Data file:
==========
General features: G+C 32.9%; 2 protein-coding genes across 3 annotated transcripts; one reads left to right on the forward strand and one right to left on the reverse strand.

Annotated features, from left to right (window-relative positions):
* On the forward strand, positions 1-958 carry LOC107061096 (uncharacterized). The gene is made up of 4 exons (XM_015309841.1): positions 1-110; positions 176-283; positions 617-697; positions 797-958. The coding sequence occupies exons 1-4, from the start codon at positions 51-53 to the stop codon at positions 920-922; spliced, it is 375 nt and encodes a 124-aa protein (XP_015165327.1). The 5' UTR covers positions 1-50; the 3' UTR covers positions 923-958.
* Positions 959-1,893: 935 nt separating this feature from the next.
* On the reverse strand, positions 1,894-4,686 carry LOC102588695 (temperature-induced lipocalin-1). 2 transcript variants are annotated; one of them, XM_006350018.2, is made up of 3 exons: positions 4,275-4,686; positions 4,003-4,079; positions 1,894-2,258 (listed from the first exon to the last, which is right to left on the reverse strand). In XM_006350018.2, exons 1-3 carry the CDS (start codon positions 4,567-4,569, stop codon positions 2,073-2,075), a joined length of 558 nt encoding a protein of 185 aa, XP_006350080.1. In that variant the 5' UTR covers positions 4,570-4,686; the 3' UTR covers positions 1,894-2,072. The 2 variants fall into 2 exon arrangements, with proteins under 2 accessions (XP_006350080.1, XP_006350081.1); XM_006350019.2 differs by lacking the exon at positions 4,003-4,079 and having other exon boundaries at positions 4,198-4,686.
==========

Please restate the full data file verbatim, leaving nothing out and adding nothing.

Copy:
General features: G+C 32.9%; 2 protein-coding genes across 3 annotated transcripts; one reads left to right on the forward strand and one right to left on the reverse strand.

Annotated features, from left to right (window-relative positions):
* On the forward strand, positions 1-958 carry LOC107061096 (uncharacterized). The gene is made up of 4 exons (XM_015309841.1): positions 1-110; positions 176-283; positions 617-697; positions 797-958. The coding sequence occupies exons 1-4, from the start codon at positions 51-53 to the stop codon at positions 920-922; spliced, it is 375 nt and encodes a 124-aa protein (XP_015165327.1). The 5' UTR covers positions 1-50; the 3' UTR covers positions 923-958.
* Positions 959-1,893: 935 nt separating this feature from the next.
* On the reverse strand, positions 1,894-4,686 carry LOC102588695 (temperature-induced lipocalin-1). 2 transcript variants are annotated; one of them, XM_006350018.2, is made up of 3 exons: positions 4,275-4,686; positions 4,003-4,079; positions 1,894-2,258 (listed from the first exon to the last, which is right to left on the reverse strand). In XM_006350018.2, exons 1-3 carry the CDS (start codon positions 4,567-4,569, stop codon positions 2,073-2,075), a joined length of 558 nt encoding a protein of 185 aa, XP_006350080.1. In that variant the 5' UTR covers positions 4,570-4,686; the 3' UTR covers positions 1,894-2,072. The 2 variants fall into 2 exon arrangements, with proteins under 2 accessions (XP_006350080.1, XP_006350081.1); XM_006350019.2 differs by lacking the exon at positions 4,003-4,079 and having other exon boundaries at positions 4,198-4,686.